• Processed foods: simple products obtained from foods and ingredients from the previous groups with the purpose of increasing their durability or enhancing their sensory qualities (eg, cheese, bread, smoked foods).

  • Ultraprocessed foods: products obtained industrially by mixing several ingredients. These foods may involve food additives, lyophilized proteins, modified starch, etc. They are usually rich in added sugar, salt, and saturated fat.

During the follow-up period, which lasted an average of 13.3 years, 179 cases of Crohn’s disease and 431 cases of ulcerative colitis were identified.

The analysis showed that people who consumed large amounts of unprocessed or minimally processed food (the highest quartile) were half as likely to develop Crohn’s disease (hazard ratio [HR] = 0.57; 95% CI, 0.35–0.93) in comparison with people who consumed the least amounts of these types of food (lowest quartile). This outcome was especially significant for fruits and vegetables.

For ulcerative colitis, there was a downward trend with respect to the risk of unprocessed or minimally processed foods, but the difference was not significant (HR = 0.89; 95% CI, 0.65–1.21).

In terms of consumption of ultraprocessed foods, the risk for Crohn’s disease was increased among people who consumed the most, compared with those who consumed the least (HR = 1.48; 95% CI, 0.79–2.76), but the difference was not significant. There appeared to be no impact on the incidence of ulcerative colitis.

An Unexplained Mechanism

These results have been summarized in a Canadian-led meta-analysis in which the data from five prospective studies of the link between processed food and the risk of IBD was collated. The studies that were included in the analysis involved more than a million people. Over the course of the study, 916 persons developed Crohn’s disease, and nearly 2000 cases of ulcerative colitis were diagnosed.

In this meta-analysis, the investigators showed that there was a significant link between eating ultraprocessed food and developing Crohn’s disease: the risk of developing the condition was increased by 71% among those who consumed the most ultraprocessed foods (HR = 1.71; 95% CI, 1.37–2.14) in comparison with those consumed the least. The impact was still not significant for ulcerative colitis.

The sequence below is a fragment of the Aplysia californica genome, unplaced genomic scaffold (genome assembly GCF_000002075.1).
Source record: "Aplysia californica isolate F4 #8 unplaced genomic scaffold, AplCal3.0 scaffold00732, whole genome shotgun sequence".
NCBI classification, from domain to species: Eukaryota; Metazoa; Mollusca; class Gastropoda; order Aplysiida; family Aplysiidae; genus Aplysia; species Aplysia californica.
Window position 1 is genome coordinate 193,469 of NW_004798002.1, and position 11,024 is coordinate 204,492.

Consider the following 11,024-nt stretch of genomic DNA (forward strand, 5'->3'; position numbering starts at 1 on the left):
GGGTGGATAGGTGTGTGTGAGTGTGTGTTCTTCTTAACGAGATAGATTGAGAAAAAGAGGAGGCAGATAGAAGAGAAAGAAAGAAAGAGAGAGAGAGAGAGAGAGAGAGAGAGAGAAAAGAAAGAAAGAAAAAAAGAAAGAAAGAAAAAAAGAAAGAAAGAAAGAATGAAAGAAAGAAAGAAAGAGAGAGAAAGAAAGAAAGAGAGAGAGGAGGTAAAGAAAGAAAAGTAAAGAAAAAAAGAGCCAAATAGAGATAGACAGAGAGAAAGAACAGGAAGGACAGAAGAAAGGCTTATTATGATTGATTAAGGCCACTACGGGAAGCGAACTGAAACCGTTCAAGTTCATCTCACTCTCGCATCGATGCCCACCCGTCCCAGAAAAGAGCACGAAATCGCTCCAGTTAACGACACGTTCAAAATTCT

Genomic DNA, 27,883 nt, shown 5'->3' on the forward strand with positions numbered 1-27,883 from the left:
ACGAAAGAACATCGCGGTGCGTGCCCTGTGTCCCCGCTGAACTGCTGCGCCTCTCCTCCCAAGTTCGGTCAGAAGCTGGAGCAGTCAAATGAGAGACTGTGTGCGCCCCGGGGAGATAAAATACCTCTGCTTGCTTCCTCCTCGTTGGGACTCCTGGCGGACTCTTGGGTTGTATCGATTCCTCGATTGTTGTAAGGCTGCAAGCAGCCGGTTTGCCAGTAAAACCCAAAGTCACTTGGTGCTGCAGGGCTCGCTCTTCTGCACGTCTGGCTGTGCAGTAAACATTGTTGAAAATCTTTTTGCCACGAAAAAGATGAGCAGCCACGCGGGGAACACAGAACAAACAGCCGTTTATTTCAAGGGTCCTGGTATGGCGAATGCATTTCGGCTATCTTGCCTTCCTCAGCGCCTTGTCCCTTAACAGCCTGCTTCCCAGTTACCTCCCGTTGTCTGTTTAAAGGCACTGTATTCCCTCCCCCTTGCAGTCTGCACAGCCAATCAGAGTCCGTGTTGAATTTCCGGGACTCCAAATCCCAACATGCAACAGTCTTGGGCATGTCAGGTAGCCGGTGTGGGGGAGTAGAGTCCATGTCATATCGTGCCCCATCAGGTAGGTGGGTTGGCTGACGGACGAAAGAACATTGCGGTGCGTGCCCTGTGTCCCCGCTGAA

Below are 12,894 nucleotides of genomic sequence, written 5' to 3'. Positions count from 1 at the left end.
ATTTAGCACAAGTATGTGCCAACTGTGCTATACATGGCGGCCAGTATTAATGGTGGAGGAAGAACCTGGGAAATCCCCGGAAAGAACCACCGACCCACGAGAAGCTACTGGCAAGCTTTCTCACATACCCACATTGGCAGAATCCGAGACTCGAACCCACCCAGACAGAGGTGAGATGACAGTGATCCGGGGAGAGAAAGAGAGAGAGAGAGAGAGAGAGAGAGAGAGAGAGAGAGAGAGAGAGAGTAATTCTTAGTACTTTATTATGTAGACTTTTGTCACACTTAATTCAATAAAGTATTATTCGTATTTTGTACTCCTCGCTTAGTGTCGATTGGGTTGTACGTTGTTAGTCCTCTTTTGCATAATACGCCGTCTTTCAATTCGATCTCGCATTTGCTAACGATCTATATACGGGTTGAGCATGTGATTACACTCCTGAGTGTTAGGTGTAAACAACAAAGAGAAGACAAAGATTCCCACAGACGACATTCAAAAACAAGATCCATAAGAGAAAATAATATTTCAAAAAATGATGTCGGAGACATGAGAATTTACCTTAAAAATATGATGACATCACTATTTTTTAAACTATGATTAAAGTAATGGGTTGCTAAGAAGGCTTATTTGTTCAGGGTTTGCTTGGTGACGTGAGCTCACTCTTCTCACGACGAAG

The European study does have limitations. Eating habits were determined on the basis of a questionnaire that was administered at enrollment, and those habits were not reassessed. This bias meant that the links between eating habits and the risk of IBD were “underestimated,” said Meyer, “but not made up.”

The results suggest that these inflammatory diseases “probably have different mechanisms of onset,” Meyer added. He reiterated that risk factors associated with these two conditions may differ. For example, low-fiber diets favor the development of Crohn’s disease, while diets high in sugar, fatty acids, and meat are more likely to lead to the development of colitis.

Several hypotheses have been put forward to explain the excess risk for Crohn’s disease associated with consumption of ultraprocessed foods. Possibilities include an imbalance of the gut microbiota or modification of inflammatory proteins. “There is currently no argument allowing us to favor one theory over any other,” said Meyer.

This article was translated from the Medscape French Edition.

Source: Read Full Article